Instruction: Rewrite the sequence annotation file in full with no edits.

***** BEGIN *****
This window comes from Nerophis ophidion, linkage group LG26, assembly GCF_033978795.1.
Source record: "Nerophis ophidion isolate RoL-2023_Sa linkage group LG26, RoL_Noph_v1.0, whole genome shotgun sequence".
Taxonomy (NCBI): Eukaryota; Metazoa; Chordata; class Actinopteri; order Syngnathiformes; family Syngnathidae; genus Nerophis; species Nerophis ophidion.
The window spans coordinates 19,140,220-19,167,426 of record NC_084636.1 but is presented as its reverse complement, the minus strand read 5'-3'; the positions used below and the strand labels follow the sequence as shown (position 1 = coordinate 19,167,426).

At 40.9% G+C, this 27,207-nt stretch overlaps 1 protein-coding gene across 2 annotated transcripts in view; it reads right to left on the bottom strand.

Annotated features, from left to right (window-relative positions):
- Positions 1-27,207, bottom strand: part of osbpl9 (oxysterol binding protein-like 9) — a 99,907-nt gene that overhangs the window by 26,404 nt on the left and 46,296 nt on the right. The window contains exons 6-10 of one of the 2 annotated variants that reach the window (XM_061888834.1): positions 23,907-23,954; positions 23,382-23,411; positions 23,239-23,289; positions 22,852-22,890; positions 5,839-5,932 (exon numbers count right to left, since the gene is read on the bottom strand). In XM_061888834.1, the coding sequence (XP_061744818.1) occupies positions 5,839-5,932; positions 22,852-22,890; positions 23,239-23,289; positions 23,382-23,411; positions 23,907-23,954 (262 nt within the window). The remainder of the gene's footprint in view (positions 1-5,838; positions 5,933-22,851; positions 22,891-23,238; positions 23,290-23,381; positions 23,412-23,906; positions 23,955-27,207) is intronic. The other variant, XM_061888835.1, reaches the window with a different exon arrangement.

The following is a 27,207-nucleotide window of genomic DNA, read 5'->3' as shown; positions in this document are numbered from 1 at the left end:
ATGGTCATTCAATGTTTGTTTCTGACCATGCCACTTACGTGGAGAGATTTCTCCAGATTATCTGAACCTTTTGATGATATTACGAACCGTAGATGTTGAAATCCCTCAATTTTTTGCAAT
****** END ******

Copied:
This window comes from Nerophis ophidion, linkage group LG26, assembly GCF_033978795.1.
Source record: "Nerophis ophidion isolate RoL-2023_Sa linkage group LG26, RoL_Noph_v1.0, whole genome shotgun sequence".
Taxonomy (NCBI): Eukaryota; Metazoa; Chordata; class Actinopteri; order Syngnathiformes; family Syngnathidae; genus Nerophis; species Nerophis ophidion.
The window spans coordinates 19,140,220-19,167,426 of record NC_084636.1 but is presented as its reverse complement, the minus strand read 5'-3'; the positions used below and the strand labels follow the sequence as shown (position 1 = coordinate 19,167,426).

At 40.9% G+C, this 27,207-nt stretch overlaps 1 protein-coding gene across 2 annotated transcripts in view; it reads right to left on the bottom strand.

Annotated features, from left to right (window-relative positions):
- Positions 1-27,207, bottom strand: part of osbpl9 (oxysterol binding protein-like 9) — a 99,907-nt gene that overhangs the window by 26,404 nt on the left and 46,296 nt on the right. The window contains exons 6-10 of one of the 2 annotated variants that reach the window (XM_061888834.1): positions 23,907-23,954; positions 23,382-23,411; positions 23,239-23,289; positions 22,852-22,890; positions 5,839-5,932 (exon numbers count right to left, since the gene is read on the bottom strand). In XM_061888834.1, the coding sequence (XP_061744818.1) occupies positions 5,839-5,932; positions 22,852-22,890; positions 23,239-23,289; positions 23,382-23,411; positions 23,907-23,954 (262 nt within the window). The remainder of the gene's footprint in view (positions 1-5,838; positions 5,933-22,851; positions 22,891-23,238; positions 23,290-23,381; positions 23,412-23,906; positions 23,955-27,207) is intronic. The other variant, XM_061888835.1, reaches the window with a different exon arrangement.

The following is a 27,207-nucleotide window of genomic DNA, read 5'->3' as shown; positions in this document are numbered from 1 at the left end:
ATGGTCATTCAATGTTTGTTTCTGACCATGCCACTTACGTGGAGAGATTTCTCCAGATTATCTGAACCTTTTGATGATATTACGAACCGTAGATGTTGAAATCCCTCAATTTTTTGCAAT